UAGAUniform Anatomic Gift Act
UAGAUpper Assam Golf Association
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Though New York is not one of the states that has codified the Revised UAGA it does have its own codification of the dead-donor rule.
Like the Common Rule, the UAGA does not address the question of ownership, and different courts have reached different conclusions on the question of whether a family member has an ownership interest in a relative's cadaver.
18) The use of the word "gift" in the title of the UAGA was widely interpreted to outlaw human organ sales, which were not explicitly addressed in the Act.
Daniel Jardine makes a convincing case that the current practice of transplant programs in the United States--in which the express consent of a deceased to donate is "almost always" rejected unless affirmed by the deceased's next of kin (100)-violates the primacy of the deceased's wishes over those of his or her kin under the UAGA, and that potential organ recipients may have a cause of action negligence against the hospital, doctor or OPO that rejects a gift under such circumstances.
Statutes in each of the 50 states based on the UAGA recognize individual autonomy as the primary factor in determining whether an individual is an organ donor.
29) In promulgating the Act, the UAGA addressed these concerns by posing twelve questions.
In the UAGA of 1987, legislation mandated hospitals to establish request policies to qualify for Medicare reimbursement; healthcare providers were required to request consent from families of eligible organ donors.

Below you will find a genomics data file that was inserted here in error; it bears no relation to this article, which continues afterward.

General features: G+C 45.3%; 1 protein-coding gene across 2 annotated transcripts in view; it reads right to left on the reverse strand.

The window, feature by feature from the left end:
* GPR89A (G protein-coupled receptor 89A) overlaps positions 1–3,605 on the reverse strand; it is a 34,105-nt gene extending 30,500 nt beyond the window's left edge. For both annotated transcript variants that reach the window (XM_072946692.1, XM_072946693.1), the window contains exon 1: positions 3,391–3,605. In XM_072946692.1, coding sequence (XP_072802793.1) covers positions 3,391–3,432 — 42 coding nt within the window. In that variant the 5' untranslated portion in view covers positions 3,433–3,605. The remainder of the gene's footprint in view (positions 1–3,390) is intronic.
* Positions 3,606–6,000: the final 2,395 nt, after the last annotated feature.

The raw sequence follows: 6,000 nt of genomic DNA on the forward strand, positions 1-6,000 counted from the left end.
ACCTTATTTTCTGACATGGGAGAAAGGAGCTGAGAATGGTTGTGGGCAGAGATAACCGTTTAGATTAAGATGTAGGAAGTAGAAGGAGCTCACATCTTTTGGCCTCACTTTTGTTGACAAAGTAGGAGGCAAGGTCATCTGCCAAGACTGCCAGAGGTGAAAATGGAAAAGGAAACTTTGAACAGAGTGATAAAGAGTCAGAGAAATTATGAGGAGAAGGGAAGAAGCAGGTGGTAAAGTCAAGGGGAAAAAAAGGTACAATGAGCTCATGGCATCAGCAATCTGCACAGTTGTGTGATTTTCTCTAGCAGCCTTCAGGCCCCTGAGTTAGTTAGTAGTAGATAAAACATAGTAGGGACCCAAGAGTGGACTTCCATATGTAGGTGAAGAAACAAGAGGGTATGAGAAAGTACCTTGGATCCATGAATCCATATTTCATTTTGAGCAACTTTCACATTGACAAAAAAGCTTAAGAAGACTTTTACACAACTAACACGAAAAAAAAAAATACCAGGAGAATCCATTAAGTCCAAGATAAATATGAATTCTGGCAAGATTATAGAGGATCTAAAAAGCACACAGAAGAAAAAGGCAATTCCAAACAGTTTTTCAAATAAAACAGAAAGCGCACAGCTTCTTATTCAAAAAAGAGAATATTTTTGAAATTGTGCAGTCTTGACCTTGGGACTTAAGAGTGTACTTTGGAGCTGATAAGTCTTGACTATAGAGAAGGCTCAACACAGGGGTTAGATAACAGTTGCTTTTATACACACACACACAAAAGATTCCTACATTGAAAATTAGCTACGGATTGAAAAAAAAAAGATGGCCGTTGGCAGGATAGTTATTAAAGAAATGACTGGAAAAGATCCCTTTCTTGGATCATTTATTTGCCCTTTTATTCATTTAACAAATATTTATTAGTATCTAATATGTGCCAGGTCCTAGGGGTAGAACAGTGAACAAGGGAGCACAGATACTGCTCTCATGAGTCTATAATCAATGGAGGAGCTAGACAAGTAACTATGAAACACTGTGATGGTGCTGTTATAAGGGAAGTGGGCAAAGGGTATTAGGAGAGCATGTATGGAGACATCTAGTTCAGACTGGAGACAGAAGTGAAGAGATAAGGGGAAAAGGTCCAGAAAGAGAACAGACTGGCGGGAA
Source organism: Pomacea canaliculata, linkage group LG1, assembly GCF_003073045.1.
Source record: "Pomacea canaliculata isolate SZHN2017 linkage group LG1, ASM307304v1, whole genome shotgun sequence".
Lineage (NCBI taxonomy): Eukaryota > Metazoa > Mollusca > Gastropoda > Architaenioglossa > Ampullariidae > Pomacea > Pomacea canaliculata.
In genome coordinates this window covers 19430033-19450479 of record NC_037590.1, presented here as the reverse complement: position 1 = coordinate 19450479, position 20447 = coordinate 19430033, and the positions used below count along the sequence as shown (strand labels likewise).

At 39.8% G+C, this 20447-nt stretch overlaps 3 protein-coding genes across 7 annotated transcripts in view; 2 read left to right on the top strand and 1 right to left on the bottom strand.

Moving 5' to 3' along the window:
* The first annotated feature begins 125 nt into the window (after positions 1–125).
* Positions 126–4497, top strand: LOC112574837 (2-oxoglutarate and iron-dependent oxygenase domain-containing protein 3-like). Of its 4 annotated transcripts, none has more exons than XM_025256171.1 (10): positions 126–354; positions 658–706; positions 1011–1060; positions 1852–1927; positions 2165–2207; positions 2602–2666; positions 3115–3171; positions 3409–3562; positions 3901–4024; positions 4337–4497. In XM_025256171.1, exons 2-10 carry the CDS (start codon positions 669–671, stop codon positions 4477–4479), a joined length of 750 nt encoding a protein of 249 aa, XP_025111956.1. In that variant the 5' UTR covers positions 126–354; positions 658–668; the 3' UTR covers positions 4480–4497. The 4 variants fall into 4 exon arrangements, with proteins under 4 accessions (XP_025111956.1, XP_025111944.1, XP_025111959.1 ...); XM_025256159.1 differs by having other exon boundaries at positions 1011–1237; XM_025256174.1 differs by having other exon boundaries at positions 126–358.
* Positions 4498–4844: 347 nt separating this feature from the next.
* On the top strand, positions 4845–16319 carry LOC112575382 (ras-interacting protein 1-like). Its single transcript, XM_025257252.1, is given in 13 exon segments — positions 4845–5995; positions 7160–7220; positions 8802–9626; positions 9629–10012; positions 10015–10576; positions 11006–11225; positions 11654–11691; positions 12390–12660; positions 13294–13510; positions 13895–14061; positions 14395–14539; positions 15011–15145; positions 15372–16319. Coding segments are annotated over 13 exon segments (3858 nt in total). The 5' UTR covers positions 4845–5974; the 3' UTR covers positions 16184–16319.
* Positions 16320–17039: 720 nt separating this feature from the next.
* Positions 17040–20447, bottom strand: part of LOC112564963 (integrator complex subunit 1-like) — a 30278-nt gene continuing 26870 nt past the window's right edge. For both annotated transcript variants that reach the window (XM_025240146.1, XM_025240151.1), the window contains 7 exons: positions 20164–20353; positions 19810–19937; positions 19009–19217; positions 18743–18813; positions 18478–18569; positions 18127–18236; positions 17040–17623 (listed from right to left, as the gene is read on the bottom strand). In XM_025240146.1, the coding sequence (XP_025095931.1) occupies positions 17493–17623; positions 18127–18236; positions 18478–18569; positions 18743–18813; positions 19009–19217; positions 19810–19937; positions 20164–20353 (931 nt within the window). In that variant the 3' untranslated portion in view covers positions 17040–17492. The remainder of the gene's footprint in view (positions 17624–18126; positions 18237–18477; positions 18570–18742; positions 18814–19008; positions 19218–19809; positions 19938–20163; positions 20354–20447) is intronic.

Even if it is, few physicians or nurses will retrieve organs for transplant without the consent of the donor's next of kin--despite the fact that the UAGA explicitly protects those who rely on a donor card from legal liability.
While the UAGA in every state permits the mother to donate fetal tissue for transplant research and therapy, eight states ban the experimental use of dead aborted fetuses.
19) The UAGA is periodically revised, and in 2006 the Act was amended to increase personal autonomy in organ donation.
In 1968, the National Conference of Commissioners on Uniform State Laws (NCCUSL) drafted the UAGA of 1968, setting forth uniform guidelines on the principles and procedures for donating, procuring, and transplanting organs.
2] In fact, stillborn infants and fetuses had been explicitly recognized as potential sources of "anatomical gifts" when the UAGA was originally drafted in 1968, although this initial version was adopted by most states prior to the Supreme Court's 1973 decision in Roe v.